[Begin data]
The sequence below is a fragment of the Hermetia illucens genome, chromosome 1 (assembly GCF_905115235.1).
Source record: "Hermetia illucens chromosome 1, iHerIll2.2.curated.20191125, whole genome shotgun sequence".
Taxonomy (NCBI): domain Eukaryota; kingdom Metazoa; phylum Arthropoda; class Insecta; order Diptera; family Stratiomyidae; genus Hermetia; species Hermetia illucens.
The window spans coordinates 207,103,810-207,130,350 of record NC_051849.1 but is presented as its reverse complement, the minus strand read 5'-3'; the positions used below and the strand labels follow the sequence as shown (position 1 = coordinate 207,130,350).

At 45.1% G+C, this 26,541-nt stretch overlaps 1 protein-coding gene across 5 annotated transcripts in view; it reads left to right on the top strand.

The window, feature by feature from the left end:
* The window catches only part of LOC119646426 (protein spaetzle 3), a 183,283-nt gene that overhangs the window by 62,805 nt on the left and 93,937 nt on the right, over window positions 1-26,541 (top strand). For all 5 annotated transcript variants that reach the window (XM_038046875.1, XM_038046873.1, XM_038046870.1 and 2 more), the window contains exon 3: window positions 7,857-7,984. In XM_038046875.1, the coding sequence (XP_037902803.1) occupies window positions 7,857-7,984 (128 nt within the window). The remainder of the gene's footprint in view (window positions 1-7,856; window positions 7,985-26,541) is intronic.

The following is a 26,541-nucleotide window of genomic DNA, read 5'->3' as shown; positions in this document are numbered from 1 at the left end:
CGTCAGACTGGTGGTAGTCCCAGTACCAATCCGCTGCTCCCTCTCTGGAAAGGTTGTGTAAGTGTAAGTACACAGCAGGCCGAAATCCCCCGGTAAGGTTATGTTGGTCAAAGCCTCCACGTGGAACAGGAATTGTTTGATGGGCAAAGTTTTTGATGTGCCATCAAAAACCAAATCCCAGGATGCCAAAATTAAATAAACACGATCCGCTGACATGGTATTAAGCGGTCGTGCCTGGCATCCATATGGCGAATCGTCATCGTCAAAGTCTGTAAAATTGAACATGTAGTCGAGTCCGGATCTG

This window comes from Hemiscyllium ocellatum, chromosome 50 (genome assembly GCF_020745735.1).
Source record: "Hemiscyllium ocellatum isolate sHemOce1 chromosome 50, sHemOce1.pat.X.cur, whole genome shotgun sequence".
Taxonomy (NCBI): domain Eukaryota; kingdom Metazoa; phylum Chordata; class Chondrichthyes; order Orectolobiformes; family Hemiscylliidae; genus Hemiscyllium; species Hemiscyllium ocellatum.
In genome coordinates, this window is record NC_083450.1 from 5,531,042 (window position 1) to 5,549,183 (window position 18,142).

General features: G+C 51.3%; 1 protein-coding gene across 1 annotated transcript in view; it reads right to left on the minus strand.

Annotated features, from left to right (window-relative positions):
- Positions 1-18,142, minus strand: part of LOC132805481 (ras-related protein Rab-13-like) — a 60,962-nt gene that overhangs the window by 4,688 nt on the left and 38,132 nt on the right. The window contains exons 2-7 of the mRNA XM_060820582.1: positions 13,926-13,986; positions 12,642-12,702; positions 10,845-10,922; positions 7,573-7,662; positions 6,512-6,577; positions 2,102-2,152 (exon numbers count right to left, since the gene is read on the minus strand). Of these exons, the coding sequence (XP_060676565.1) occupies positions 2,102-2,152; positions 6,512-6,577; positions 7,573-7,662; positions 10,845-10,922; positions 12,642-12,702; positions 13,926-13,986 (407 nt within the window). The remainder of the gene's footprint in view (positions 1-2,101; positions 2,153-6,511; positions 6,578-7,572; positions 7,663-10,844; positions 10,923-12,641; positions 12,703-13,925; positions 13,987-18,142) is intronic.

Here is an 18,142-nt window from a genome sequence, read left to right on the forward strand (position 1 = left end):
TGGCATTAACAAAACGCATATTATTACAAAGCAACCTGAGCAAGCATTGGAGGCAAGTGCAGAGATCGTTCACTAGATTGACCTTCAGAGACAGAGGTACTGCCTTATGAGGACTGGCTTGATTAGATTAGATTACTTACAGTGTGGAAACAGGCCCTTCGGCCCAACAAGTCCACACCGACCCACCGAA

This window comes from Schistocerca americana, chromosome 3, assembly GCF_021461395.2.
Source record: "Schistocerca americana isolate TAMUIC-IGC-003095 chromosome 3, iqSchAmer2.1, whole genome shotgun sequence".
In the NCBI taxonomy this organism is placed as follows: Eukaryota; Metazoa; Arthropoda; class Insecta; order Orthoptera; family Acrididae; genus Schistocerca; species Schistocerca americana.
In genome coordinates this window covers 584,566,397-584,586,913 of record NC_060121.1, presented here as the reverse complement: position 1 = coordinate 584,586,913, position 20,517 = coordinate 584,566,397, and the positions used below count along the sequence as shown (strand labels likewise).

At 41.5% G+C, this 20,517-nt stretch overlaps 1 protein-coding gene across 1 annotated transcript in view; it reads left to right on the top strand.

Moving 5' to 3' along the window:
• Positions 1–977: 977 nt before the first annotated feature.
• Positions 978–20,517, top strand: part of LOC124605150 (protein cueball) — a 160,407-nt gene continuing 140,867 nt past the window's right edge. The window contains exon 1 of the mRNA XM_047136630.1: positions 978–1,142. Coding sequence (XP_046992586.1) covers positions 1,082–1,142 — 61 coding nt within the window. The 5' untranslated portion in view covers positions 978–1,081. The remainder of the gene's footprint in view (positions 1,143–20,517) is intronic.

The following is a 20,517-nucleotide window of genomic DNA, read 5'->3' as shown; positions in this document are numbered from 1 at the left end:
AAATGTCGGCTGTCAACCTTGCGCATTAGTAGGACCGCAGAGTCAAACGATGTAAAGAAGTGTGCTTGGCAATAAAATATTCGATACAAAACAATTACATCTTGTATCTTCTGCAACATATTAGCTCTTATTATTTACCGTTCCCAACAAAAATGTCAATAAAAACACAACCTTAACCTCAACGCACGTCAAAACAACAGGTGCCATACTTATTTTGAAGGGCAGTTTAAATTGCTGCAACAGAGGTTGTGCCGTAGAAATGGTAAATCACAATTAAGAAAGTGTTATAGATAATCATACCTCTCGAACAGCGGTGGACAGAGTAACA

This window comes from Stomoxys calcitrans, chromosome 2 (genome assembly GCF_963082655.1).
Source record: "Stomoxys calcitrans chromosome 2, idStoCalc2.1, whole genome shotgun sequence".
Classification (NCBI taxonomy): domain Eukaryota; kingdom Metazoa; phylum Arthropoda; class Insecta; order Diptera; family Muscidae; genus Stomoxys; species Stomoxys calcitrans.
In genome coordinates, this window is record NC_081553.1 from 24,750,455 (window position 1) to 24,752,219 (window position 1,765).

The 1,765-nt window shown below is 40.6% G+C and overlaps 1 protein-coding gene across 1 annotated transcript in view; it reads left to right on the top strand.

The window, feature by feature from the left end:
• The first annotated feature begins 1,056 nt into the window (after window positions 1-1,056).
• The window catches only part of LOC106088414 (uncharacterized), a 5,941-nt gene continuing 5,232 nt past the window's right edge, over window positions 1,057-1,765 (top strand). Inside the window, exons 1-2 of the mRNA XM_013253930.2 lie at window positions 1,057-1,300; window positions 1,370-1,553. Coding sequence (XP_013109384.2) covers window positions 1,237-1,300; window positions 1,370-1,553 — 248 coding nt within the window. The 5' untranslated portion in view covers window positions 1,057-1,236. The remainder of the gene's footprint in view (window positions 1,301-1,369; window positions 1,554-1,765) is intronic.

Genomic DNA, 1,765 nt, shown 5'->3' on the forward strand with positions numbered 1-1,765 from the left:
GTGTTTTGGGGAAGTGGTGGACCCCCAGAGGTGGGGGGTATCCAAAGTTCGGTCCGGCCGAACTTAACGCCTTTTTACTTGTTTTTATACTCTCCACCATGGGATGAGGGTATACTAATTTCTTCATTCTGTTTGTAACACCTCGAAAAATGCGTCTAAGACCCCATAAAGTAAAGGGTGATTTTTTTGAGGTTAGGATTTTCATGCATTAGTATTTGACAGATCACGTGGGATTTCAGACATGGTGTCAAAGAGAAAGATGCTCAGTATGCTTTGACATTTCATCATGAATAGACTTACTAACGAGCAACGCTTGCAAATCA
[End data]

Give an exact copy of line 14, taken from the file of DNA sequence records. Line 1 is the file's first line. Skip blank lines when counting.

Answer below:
General features: G+C 51.3%; 1 protein-coding gene across 1 annotated transcript in view; it reads right to left on the minus strand.